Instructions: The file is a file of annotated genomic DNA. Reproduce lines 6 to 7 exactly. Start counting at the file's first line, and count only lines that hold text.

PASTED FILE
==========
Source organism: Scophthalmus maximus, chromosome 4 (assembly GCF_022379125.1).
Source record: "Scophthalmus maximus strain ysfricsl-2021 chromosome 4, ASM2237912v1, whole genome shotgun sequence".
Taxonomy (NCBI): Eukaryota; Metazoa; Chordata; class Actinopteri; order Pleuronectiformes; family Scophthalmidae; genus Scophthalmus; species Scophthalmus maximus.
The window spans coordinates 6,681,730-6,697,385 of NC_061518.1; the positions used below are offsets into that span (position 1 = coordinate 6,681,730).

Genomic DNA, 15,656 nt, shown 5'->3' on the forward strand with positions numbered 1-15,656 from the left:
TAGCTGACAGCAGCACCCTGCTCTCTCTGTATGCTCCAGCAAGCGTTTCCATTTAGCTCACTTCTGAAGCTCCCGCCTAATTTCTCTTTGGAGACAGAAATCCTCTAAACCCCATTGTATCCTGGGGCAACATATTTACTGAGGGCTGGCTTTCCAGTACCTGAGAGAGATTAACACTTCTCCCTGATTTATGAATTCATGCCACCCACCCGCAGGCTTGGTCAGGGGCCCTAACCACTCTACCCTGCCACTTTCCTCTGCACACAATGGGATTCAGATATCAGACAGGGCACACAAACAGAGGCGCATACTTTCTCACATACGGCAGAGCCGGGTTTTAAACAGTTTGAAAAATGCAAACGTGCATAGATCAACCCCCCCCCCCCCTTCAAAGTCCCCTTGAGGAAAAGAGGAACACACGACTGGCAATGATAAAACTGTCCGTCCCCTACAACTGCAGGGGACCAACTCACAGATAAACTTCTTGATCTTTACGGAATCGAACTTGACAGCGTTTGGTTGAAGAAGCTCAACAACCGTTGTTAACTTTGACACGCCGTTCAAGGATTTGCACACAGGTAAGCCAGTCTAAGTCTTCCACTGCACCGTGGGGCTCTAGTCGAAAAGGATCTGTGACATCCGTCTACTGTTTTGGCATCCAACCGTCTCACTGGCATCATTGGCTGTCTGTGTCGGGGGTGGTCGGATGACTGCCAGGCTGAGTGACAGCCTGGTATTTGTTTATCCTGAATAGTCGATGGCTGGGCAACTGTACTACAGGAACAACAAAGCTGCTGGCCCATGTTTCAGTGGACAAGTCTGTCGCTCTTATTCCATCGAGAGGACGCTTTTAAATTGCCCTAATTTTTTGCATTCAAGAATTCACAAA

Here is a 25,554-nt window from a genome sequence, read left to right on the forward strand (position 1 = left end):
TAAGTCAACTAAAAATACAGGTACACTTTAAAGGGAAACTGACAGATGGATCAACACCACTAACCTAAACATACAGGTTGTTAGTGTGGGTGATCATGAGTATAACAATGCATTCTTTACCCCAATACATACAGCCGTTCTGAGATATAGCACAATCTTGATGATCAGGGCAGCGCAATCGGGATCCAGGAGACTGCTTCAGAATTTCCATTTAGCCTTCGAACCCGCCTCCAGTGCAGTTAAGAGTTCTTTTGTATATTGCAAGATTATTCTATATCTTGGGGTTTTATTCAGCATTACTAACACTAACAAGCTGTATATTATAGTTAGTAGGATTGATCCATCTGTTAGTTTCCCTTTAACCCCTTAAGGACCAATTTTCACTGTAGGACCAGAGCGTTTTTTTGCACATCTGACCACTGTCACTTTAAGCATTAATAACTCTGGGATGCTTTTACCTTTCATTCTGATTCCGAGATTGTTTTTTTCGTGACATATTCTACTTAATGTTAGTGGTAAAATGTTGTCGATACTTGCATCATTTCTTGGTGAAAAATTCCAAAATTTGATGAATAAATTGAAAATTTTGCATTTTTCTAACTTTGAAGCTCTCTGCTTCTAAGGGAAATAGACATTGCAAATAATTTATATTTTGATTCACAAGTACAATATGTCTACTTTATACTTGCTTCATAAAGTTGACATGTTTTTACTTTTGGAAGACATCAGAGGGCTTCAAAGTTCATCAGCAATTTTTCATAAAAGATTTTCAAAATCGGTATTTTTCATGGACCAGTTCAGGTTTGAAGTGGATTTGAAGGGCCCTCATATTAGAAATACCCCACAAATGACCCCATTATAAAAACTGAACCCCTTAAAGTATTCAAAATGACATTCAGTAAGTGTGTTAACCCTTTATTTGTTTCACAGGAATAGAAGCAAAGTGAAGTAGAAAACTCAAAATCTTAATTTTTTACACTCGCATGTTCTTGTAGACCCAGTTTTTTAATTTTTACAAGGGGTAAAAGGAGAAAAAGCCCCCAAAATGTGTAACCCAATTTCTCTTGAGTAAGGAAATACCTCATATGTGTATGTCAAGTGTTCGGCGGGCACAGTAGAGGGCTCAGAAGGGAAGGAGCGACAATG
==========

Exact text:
TAGCTGACAGCAGCACCCTGCTCTCTCTGTATGCTCCAGCAAGCGTTTCCATTTAGCTCACTTCTGAAGCTCCCGCCTAATTTCTCTTTGGAGACAGAAATCCTCTAAACCCCATTGTATCCTGGGGCAACATATTTACTGAGGGCTGGCTTTCCAGTACCTGAGAGAGATTAACACTTCTCCCTGATTTATGAATTCATGCCACCCACCCGCAGGCTTGGTCAGGGGCCCTAACCACTCTACCCTGCCACTTTCCTCTGCACACAATGGGATTCAGATATCAGACAGGGCACACAAACAGAGGCGCATACTTTCTCACATACGGCAGAGCCGGGTTTTAAACAGTTTGAAAAATGCAAACGTGCATAGATCAACCCCCCCCCCCCCTTCAAAGTCCCCTTGAGGAAAAGAGGAACACACGACTGGCAATGATAAAACTGTCCGTCCCCTACAACTGCAGGGGACCAACTCACAGATAAACTTCTTGATCTTTACGGAATCGAACTTGACAGCGTTTGGTTGAAGAAGCTCAACAACCGTTGTTAACTTTGACACGCCGTTCAAGGATTTGCACACAGGTAAGCCAGTCTAAGTCTTCCACTGCACCGTGGGGCTCTAGTCGAAAAGGATCTGTGACATCCGTCTACTGTTTTGGCATCCAACCGTCTCACTGGCATCATTGGCTGTCTGTGTCGGGGGTGGTCGGATGACTGCCAGGCTGAGTGACAGCCTGGTATTTGTTTATCCTGAATAGTCGATGGCTGGGCAACTGTACTACAGGAACAACAAAGCTGCTGGCCCATGTTTCAGTGGACAAGTCTGTCGCTCTTATTCCATCGAGAGGACGCTTTTAAATTGCCCTAATTTTTTGCATTCAAGAATTCACAAA

Here is a 25,554-nt window from a genome sequence, read left to right on the forward strand (position 1 = left end):